March video game sales were up 6% over last year, breaking the steep declines in February and January after the holiday season. According to the NPD Group, video game sales hit $1.52 billion for the month. We saw a +10% jump in video game software sales, significantly better than the +3% gain forecasted. But as expected, hardware sales declined even though prices of consoles like the Sony (SNE) PlayStation 3, Microsoft (MSFT) Xbox and Nintendo (NTDOY) Wii were marked down significantly from 2009.
If you read the March video game sales preview published on InvestorPlace.com two weeks ago, you shouldn’t be surprised by any of the details. We predicted strong sales thanks to easier year-over-year comparisons, and a drop in hardware sales. And the big hits (all of them sequels, as we expected) were predictable: Sony (SNE) made a splash with its highly anticipated sequel God of War III, Japanese video game studio Square Enix made a huge splash with yet Final Fantasy XIII and Activision Blizzard (ATVI) continued to see success from its Call of Duty franchise. Electronic Arts (ERTS) did fairly well also with its latest Tiger Woods golf video game and other seasonal offerings from ERTS stock. Other video game stocks Take Two Interactive (TTWO), Majesco (COOL), THQ Inc. (THQI) and Konami (KNM) were there to pick up the scraps.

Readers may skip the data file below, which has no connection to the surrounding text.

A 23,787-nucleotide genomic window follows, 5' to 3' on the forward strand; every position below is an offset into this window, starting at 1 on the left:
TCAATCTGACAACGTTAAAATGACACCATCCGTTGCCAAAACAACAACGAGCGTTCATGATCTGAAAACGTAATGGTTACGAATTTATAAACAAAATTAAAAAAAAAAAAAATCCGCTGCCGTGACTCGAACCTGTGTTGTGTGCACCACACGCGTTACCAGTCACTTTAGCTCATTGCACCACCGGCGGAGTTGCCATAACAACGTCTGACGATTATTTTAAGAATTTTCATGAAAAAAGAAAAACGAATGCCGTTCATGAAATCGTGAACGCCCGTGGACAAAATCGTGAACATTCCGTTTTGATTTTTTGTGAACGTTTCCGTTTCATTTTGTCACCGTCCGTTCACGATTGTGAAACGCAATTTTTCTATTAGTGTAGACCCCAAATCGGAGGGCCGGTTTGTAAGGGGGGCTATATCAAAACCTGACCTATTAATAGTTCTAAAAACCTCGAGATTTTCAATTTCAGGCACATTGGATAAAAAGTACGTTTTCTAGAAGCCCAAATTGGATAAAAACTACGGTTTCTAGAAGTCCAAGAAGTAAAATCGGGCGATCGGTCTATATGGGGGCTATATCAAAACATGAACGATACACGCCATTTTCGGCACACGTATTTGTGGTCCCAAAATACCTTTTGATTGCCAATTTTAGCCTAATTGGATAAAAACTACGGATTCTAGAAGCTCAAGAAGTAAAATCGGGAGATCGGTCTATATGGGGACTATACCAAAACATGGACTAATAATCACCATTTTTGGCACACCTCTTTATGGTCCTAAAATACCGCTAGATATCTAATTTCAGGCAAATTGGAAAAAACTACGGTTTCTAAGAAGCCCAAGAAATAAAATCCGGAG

Activision’s online video game sales were perhaps the only real stunner, with ATVI stock getting a bump from blowout downloads for Call of Duty: Modern Warfare 2. There was also a bit of excitement on the development front as Nintendo continues to push ahead with ambitious plans to bring video games to the classroom and to implement 3D video game technology, though those pipe dreams had little to do with March video game sales and the bottom line of stocks.
Looking forward, the real story will be whether March sales are enough to lift the earnings of video game stocks that are about to report earnings.
First up is Microsoft (MSFT), a tech juggernaut that’s not really a pure video game stock. However, if you’re willing to comb through filings to find Xbox sales the report hits Wall Street on next Thursday, April 22. The same is true for electronics powerhouse Sony (SNE), which reports a little later on May 10.
The first-quarter earnings reports will tell us a lot about the video game industry, because a disappointing start to the year may mean a defensive strategy this summer as stocks buckle down and bank on holiday sales at the end of the year. That means staying lean in the short term – and probably not rolling out any flashy new releases.
These companies better hope that gamers don’t notice. Playing it safe can be profitable in the short term, but it sure isn’t a heck of a lot of fun for those of us with video game controllers gripped tightly in our hands.
- Video Game Stock Take Two Interactive (TTWO) is Carl Icahn’s big play
- Activision Blizzard (ATVI) Redefines Video Game Sales
- Electronic Arts (ERTS) Needs Tiger Woods
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